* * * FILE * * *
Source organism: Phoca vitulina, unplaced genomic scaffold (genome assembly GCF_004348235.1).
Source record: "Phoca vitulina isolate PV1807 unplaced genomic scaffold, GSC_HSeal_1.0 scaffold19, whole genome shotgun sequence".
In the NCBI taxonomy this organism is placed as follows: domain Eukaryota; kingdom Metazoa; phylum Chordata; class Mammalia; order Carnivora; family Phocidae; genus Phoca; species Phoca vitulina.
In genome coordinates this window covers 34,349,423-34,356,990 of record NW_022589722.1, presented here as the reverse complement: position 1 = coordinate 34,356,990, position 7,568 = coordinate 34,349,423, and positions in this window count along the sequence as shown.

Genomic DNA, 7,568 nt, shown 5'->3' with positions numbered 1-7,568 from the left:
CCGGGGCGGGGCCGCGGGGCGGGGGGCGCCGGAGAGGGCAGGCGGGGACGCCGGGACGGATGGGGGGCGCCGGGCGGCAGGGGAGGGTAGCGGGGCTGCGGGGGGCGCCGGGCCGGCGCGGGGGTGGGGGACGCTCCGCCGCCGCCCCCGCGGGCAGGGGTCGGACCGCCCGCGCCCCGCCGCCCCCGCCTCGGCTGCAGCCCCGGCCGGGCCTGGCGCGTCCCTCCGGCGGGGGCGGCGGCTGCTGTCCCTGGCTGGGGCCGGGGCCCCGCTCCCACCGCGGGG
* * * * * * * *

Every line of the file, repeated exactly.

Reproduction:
Source organism: Phoca vitulina, unplaced genomic scaffold (genome assembly GCF_004348235.1).
Source record: "Phoca vitulina isolate PV1807 unplaced genomic scaffold, GSC_HSeal_1.0 scaffold19, whole genome shotgun sequence".
In the NCBI taxonomy this organism is placed as follows: domain Eukaryota; kingdom Metazoa; phylum Chordata; class Mammalia; order Carnivora; family Phocidae; genus Phoca; species Phoca vitulina.
In genome coordinates this window covers 34,349,423-34,356,990 of record NW_022589722.1, presented here as the reverse complement: position 1 = coordinate 34,356,990, position 7,568 = coordinate 34,349,423, and positions in this window count along the sequence as shown.

Genomic DNA, 7,568 nt, shown 5'->3' with positions numbered 1-7,568 from the left:
CCGGGGCGGGGCCGCGGGGCGGGGGGCGCCGGAGAGGGCAGGCGGGGACGCCGGGACGGATGGGGGGCGCCGGGCGGCAGGGGAGGGTAGCGGGGCTGCGGGGGGCGCCGGGCCGGCGCGGGGGTGGGGGACGCTCCGCCGCCGCCCCCGCGGGCAGGGGTCGGACCGCCCGCGCCCCGCCGCCCCCGCCTCGGCTGCAGCCCCGGCCGGGCCTGGCGCGTCCCTCCGGCGGGGGCGGCGGCTGCTGTCCCTGGCTGGGGCCGGGGCCCCGCTCCCACCGCGGGG